In 2007, Cole did a piece about a Convention Center employee who was being investigated by managers there, based on what appears to have been false information that the worker was having an online relationship with a 15-year-old girl. The employee was fired and humiliated, according to a lawsuit pending against Convention Center management, Fox 29, Cole, union leader John Dougherty (who was a source in the TV report), and the Daily News reporters who wrote about the situation (so, uh, we’ll just not name the employee involved).
Cole isn’t even allowed to discuss the lawsuits that have his name on them. In a way, he’s legally restrained from admitting to any kind of screwup. “I am absolutely cognizant of the impact on the lives of people that we’re reporting on. You do feel something for them,” he says. “I can’t stop people from suing me. When they do, we take it really seriously. We think, you know, there’s a larger good here. We think a lot of what we’ve done has gone a pretty good distance to root out abuse and fraud.”
Investigative reporters walk to work over minefields. Sometimes it doesn’t end well. Dan Rather left CBS in shame after five decades as a journalist. He’d been the first network TV journalist to report the Kennedy assassination, and was a pioneer at 60 Minutes. Then he did a report about George W. Bush’s military service, basing it on unauthenticated and inaccurate documents. Kaboom. The NBC series To Catch a Predator came to a tragic finish in 2007 when Louis Conradt, an assistant county prosecutor in Texas, shot and killed himself as a camera crew arrived at his house. This year, NBC settled a $105 million lawsuit.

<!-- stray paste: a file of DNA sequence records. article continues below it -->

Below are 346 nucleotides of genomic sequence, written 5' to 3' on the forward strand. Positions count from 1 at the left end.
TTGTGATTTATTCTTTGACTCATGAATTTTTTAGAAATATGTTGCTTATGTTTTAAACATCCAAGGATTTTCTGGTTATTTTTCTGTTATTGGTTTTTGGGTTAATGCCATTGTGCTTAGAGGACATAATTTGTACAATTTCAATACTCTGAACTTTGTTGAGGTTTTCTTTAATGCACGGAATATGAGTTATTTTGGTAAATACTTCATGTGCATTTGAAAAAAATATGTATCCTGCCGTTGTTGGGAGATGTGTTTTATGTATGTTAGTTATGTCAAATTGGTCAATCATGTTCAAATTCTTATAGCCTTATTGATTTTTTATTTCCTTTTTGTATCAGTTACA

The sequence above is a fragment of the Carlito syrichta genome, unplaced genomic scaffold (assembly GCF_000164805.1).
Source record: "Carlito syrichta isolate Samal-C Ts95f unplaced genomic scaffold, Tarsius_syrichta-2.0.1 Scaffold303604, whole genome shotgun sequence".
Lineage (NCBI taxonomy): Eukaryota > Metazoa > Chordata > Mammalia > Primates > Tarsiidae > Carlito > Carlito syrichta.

“I’m really aware that the mines exist,” Cole says. “So I try to be pretty cautious not to step on them. You try to be as cautious as you can. But you can’t live in fear of that kind of thing, because you’d just never do anything.”
IN LATE OCTOBER, with the Phillies in the playoffs, it was all hands on deck in the Fox 29 newsroom as the station’s coverage wrapped for hours around the Fox Network games. At the anchor desk, Dawn Stensland and Thomas Drayton put on big red Phillies foam fingers. “Every single person was involved, I think,” says news director Kingsley Smith. Well, not so much Cole. “They’ve never asked me to put on the foam finger,” he said on the afternoon before that rain-shortened Monday-night World Series game. “But everybody knows they’re on call.”
Cole covering the Phillies. Imagine it: Cole hustling down the line toward the plate, thrusting a microphone into the mask of catcher Carlos Ruiz, “Carlos! We see ya squatting here at home a lot!”
“That’s funny,” Cole said. Then, with the rain on its way, he excused himself to do some surveillance for a new story.